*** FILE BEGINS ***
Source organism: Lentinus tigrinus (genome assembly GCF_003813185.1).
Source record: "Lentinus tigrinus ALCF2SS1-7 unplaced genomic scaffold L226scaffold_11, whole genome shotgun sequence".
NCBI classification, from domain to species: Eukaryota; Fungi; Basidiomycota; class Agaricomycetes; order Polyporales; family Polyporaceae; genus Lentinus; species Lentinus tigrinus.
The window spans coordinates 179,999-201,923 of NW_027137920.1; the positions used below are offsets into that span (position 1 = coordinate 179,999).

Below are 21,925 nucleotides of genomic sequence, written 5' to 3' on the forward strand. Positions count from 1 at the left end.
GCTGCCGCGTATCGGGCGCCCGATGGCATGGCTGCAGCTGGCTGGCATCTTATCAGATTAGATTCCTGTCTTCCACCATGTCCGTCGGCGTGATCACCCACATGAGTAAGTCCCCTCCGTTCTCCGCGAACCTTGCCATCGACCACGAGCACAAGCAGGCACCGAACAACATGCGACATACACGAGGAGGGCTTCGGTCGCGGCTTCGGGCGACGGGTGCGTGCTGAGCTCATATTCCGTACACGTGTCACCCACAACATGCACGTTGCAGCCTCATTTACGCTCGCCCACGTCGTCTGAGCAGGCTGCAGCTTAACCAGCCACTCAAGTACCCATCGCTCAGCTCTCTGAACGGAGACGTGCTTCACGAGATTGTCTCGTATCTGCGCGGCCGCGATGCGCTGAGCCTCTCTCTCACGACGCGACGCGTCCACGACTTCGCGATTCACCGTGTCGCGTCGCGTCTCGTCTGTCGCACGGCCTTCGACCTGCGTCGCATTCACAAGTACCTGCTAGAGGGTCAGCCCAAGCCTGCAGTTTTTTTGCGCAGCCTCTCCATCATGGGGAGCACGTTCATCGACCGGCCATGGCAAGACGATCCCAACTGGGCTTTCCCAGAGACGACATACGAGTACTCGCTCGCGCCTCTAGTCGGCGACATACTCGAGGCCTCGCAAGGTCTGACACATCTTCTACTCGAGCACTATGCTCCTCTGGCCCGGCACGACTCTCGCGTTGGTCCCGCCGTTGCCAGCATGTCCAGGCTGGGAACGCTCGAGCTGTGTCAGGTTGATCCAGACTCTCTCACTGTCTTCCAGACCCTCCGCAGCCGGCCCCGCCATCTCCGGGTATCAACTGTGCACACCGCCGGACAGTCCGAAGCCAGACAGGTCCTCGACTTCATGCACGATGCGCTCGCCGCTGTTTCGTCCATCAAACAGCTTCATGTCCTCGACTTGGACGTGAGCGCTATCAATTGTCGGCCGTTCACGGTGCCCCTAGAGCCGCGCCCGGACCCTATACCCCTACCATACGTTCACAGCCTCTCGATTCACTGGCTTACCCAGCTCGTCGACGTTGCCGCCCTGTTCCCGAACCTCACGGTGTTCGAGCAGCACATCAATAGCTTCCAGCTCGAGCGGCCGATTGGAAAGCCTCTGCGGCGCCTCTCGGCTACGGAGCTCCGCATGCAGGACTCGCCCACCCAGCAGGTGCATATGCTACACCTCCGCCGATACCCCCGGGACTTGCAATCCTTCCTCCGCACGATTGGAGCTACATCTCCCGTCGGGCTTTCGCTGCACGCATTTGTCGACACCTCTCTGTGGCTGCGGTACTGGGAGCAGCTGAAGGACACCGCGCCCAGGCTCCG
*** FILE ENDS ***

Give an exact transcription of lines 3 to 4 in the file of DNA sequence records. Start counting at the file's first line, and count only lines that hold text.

NCBI classification, from domain to species: Eukaryota; Fungi; Basidiomycota; class Agaricomycetes; order Polyporales; family Polyporaceae; genus Lentinus; species Lentinus tigrinus.
The window spans coordinates 179,999-201,923 of NW_027137920.1; the positions used below are offsets into that span (position 1 = coordinate 179,999).